This is the the story of Ho-Chunk warrior, Owen C. Mike, known as Jąąpwakącąk in the Hoocąk language. A leader of the Buffalo Clan, Ho-Chunk Nation, Mike served in the Vietnam War and received the Silver Star Medal and Bronze Star Medal with valor device for his actions while under fire in Vietnam. Mike served in India Company, 3rd Battalion, 9th Marines, 3rd Marine Division from roughly December 1967 to February 1969. He was later discharged from the United States Marine Corps on October 1, 1971.
Mike's narrative reveals his thoughts on the nature of being a Ho-Chunk warrior and its centrality to the Ho-Chunk Nation, his worldview of the soul, and his thoughts views on life and death while in combat. He paints a picture of his role as point man while in combat and his experience after leaving the battlefield.
Mike describes enduring racial discrimination and the differences between European American and Native American worldviews regarding warfare, spirituality, race, and nationality. Specifically, he talks about how race relations played out amongst the troops in Vietnam depending on their proximity to combat. In summation, Mike provides a Ho-Chunk veteran's view of the Vietnam War. Though Mike passed away November 18, 2014, his experience and perspective remain a valued part of Wisconsin veteran stories.
Ho-Chunk Nation Hoocąk Language Terms
We reached out to the Ho-Chunk Nation and the Hoocąk Wazijaci Language Division, they translated Mike's Hoocąk interview introduction into written English. We are grateful for their generous support and assurances regarding Mike's story. The Hoocąk Wazijaci Language Division also wanted us to be sure to put into the context the following terms:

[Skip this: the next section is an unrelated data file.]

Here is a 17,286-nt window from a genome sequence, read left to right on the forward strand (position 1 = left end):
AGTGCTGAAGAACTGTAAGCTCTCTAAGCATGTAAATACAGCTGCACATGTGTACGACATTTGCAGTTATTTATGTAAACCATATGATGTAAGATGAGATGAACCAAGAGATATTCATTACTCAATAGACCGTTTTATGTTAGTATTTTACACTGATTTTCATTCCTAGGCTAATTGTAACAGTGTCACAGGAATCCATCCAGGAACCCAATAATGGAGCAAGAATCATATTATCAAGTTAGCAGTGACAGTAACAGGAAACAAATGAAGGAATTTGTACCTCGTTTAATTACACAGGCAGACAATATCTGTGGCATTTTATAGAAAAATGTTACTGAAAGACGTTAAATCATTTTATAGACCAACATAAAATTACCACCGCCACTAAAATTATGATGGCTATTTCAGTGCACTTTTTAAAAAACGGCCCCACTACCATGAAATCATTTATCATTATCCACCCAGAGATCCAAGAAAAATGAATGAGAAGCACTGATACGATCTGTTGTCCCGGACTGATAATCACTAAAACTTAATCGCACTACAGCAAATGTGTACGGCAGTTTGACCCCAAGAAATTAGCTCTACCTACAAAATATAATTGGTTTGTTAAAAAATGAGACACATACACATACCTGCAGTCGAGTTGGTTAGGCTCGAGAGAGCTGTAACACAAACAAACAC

Mąąnąpe – traditionally the word for a member of the Bear Clan. They were in charge of maintaining peace and order in the villages, and during time of war would be in charge of the entire village. As time has progressed, the word Mąąnąpe has come to mean soldier, or anyone who goes into the armed forces.
Wąąk wašoše – Literally means brave man. It is the word we use for a warrior. The title is only given to those who have taken a life in battle.
Sii woonąžį - Literally means standing in others footsteps, or following their footsteps. This term is used when people choose to go to war, or these days to go into the service. They are following in the footsteps of those who came before us, a reference to the warrior tradition amongst Hoocąk people.
Mike's story is best told by him, viewed in its entirety and complete context, therefore there will be no extracts from this interview. Here is Jąąpwakącąk (Owen C. Mike) with his opening words in Hoocąk followed by English click on the image at right or follow this link.
Text written by Owen C. Mike